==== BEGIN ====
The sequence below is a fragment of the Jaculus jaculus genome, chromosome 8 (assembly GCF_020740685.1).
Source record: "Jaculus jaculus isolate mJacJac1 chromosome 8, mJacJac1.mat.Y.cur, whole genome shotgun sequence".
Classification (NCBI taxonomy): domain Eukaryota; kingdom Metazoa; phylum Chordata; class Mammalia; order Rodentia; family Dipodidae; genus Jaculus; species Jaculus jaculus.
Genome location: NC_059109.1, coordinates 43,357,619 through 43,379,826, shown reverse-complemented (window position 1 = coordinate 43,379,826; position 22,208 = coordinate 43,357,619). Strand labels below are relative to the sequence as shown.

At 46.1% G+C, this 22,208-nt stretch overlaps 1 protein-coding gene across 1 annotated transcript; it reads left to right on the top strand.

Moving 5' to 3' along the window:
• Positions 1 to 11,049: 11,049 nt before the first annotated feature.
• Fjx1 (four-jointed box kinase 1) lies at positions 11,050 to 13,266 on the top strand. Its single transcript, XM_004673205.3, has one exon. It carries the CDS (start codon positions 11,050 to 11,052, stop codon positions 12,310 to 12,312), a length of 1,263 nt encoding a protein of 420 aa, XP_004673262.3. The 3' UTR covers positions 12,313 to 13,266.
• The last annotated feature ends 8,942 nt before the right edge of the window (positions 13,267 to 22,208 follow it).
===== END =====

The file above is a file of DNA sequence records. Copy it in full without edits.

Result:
The sequence below is a fragment of the Jaculus jaculus genome, chromosome 8 (assembly GCF_020740685.1).
Source record: "Jaculus jaculus isolate mJacJac1 chromosome 8, mJacJac1.mat.Y.cur, whole genome shotgun sequence".
Classification (NCBI taxonomy): domain Eukaryota; kingdom Metazoa; phylum Chordata; class Mammalia; order Rodentia; family Dipodidae; genus Jaculus; species Jaculus jaculus.
Genome location: NC_059109.1, coordinates 43,357,619 through 43,379,826, shown reverse-complemented (window position 1 = coordinate 43,379,826; position 22,208 = coordinate 43,357,619). Strand labels below are relative to the sequence as shown.

At 46.1% G+C, this 22,208-nt stretch overlaps 1 protein-coding gene across 1 annotated transcript; it reads left to right on the top strand.

Moving 5' to 3' along the window:
• Positions 1 to 11,049: 11,049 nt before the first annotated feature.
• Fjx1 (four-jointed box kinase 1) lies at positions 11,050 to 13,266 on the top strand. Its single transcript, XM_004673205.3, has one exon. It carries the CDS (start codon positions 11,050 to 11,052, stop codon positions 12,310 to 12,312), a length of 1,263 nt encoding a protein of 420 aa, XP_004673262.3. The 3' UTR covers positions 12,313 to 13,266.
• The last annotated feature ends 8,942 nt before the right edge of the window (positions 13,267 to 22,208 follow it).